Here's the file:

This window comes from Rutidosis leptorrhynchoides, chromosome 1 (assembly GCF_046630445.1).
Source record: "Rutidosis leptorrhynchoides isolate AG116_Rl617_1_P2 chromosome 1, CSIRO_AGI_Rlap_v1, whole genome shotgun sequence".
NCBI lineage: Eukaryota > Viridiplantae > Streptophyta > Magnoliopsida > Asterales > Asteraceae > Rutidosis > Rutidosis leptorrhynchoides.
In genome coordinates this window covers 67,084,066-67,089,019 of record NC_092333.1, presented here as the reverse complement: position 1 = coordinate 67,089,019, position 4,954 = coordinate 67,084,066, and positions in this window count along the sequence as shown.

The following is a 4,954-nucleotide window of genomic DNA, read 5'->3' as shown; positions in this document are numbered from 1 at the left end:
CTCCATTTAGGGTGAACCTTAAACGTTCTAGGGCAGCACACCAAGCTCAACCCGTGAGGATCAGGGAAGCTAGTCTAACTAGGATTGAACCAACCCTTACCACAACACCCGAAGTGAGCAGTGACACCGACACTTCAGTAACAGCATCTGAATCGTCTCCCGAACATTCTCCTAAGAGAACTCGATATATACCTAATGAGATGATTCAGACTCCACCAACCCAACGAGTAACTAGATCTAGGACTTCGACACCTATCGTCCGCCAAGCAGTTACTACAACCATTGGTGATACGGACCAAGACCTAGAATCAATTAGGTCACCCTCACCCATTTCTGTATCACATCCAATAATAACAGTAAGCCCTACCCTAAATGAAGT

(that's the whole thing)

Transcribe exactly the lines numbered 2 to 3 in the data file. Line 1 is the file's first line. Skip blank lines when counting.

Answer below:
Source record: "Rutidosis leptorrhynchoides isolate AG116_Rl617_1_P2 chromosome 1, CSIRO_AGI_Rlap_v1, whole genome shotgun sequence".
NCBI lineage: Eukaryota > Viridiplantae > Streptophyta > Magnoliopsida > Asterales > Asteraceae > Rutidosis > Rutidosis leptorrhynchoides.